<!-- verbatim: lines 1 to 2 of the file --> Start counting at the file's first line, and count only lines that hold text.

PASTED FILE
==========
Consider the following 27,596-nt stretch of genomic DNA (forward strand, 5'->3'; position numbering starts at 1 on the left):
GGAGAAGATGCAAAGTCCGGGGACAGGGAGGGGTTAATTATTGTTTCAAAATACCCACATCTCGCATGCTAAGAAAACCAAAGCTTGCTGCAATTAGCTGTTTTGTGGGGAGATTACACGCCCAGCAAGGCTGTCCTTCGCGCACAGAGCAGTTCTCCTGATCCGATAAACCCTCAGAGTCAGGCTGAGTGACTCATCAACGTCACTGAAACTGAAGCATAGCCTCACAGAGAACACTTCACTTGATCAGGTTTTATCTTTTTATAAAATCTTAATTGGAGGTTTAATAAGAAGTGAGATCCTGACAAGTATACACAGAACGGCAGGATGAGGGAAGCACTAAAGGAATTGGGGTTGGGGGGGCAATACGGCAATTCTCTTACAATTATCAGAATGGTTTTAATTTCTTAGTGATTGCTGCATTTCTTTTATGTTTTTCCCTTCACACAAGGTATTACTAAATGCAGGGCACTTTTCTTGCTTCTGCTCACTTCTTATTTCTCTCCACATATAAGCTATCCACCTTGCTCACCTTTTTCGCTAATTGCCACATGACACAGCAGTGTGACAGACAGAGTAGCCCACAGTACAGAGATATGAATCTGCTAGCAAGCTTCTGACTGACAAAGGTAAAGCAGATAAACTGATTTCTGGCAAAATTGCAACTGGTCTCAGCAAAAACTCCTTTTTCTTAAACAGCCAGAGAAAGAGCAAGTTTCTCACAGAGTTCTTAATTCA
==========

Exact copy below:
Consider the following 27,596-nt stretch of genomic DNA (forward strand, 5'->3'; position numbering starts at 1 on the left):
GGAGAAGATGCAAAGTCCGGGGACAGGGAGGGGTTAATTATTGTTTCAAAATACCCACATCTCGCATGCTAAGAAAACCAAAGCTTGCTGCAATTAGCTGTTTTGTGGGGAGATTACACGCCCAGCAAGGCTGTCCTTCGCGCACAGAGCAGTTCTCCTGATCCGATAAACCCTCAGAGTCAGGCTGAGTGACTCATCAACGTCACTGAAACTGAAGCATAGCCTCACAGAGAACACTTCACTTGATCAGGTTTTATCTTTTTATAAAATCTTAATTGGAGGTTTAATAAGAAGTGAGATCCTGACAAGTATACACAGAACGGCAGGATGAGGGAAGCACTAAAGGAATTGGGGTTGGGGGGGCAATACGGCAATTCTCTTACAATTATCAGAATGGTTTTAATTTCTTAGTGATTGCTGCATTTCTTTTATGTTTTTCCCTTCACACAAGGTATTACTAAATGCAGGGCACTTTTCTTGCTTCTGCTCACTTCTTATTTCTCTCCACATATAAGCTATCCACCTTGCTCACCTTTTTCGCTAATTGCCACATGACACAGCAGTGTGACAGACAGAGTAGCCCACAGTACAGAGATATGAATCTGCTAGCAAGCTTCTGACTGACAAAGGTAAAGCAGATAAACTGATTTCTGGCAAAATTGCAACTGGTCTCAGCAAAAACTCCTTTTTCTTAAACAGCCAGAGAAAGAGCAAGTTTCTCACAGAGTTCTTAATTCA